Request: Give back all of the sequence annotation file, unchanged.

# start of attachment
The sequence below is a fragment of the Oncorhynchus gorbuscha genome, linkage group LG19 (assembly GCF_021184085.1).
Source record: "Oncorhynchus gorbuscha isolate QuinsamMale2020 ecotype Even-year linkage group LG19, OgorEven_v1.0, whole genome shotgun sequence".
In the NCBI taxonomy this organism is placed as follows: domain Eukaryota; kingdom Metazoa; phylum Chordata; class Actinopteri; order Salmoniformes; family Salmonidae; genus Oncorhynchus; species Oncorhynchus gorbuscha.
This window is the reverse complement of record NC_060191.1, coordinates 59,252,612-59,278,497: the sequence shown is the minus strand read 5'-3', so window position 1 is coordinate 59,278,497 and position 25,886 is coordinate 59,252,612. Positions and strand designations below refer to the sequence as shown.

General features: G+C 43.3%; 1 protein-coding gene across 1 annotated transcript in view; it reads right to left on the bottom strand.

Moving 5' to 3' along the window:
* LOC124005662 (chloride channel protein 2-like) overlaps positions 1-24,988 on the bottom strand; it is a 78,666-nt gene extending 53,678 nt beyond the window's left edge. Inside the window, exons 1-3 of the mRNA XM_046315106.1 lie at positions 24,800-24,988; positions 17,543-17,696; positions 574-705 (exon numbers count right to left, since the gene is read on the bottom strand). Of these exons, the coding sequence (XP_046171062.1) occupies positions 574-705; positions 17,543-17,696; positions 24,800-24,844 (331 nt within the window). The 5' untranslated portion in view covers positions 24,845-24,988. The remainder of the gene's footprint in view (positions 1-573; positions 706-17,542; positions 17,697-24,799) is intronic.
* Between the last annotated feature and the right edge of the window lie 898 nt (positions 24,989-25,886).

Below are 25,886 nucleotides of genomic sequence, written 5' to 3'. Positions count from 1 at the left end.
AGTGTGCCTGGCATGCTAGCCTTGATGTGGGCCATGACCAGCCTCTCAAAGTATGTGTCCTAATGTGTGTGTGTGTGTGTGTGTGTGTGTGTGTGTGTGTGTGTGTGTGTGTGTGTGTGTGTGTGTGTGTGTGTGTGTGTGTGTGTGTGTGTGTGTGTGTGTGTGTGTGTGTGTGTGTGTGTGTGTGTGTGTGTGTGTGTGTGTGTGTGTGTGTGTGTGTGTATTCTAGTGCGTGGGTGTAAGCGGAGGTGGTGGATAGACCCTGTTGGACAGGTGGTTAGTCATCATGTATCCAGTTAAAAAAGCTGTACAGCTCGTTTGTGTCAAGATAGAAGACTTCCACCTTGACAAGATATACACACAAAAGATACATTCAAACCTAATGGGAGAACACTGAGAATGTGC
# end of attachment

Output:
The sequence below is a fragment of the Oncorhynchus gorbuscha genome, linkage group LG19 (assembly GCF_021184085.1).
Source record: "Oncorhynchus gorbuscha isolate QuinsamMale2020 ecotype Even-year linkage group LG19, OgorEven_v1.0, whole genome shotgun sequence".
In the NCBI taxonomy this organism is placed as follows: domain Eukaryota; kingdom Metazoa; phylum Chordata; class Actinopteri; order Salmoniformes; family Salmonidae; genus Oncorhynchus; species Oncorhynchus gorbuscha.
This window is the reverse complement of record NC_060191.1, coordinates 59,252,612-59,278,497: the sequence shown is the minus strand read 5'-3', so window position 1 is coordinate 59,278,497 and position 25,886 is coordinate 59,252,612. Positions and strand designations below refer to the sequence as shown.

General features: G+C 43.3%; 1 protein-coding gene across 1 annotated transcript in view; it reads right to left on the bottom strand.

Moving 5' to 3' along the window:
* LOC124005662 (chloride channel protein 2-like) overlaps positions 1-24,988 on the bottom strand; it is a 78,666-nt gene extending 53,678 nt beyond the window's left edge. Inside the window, exons 1-3 of the mRNA XM_046315106.1 lie at positions 24,800-24,988; positions 17,543-17,696; positions 574-705 (exon numbers count right to left, since the gene is read on the bottom strand). Of these exons, the coding sequence (XP_046171062.1) occupies positions 574-705; positions 17,543-17,696; positions 24,800-24,844 (331 nt within the window). The 5' untranslated portion in view covers positions 24,845-24,988. The remainder of the gene's footprint in view (positions 1-573; positions 706-17,542; positions 17,697-24,799) is intronic.
* Between the last annotated feature and the right edge of the window lie 898 nt (positions 24,989-25,886).

Below are 25,886 nucleotides of genomic sequence, written 5' to 3'. Positions count from 1 at the left end.
AGTGTGCCTGGCATGCTAGCCTTGATGTGGGCCATGACCAGCCTCTCAAAGTATGTGTCCTAATGTGTGTGTGTGTGTGTGTGTGTGTGTGTGTGTGTGTGTGTGTGTGTGTGTGTGTGTGTGTGTGTGTGTGTGTGTGTGTGTGTGTGTGTGTGTGTGTGTGTGTGTGTGTGTGTGTGTGTGTGTGTGTGTGTGTGTGTGTGTGTGTGTGTGTGTGTGTGTATTCTAGTGCGTGGGTGTAAGCGGAGGTGGTGGATAGACCCTGTTGGACAGGTGGTTAGTCATCATGTATCCAGTTAAAAAAGCTGTACAGCTCGTTTGTGTCAAGATAGAAGACTTCCACCTTGACAAGATATACACACAAAAGATACATTCAAACCTAATGGGAGAACACTGAGAATGTGC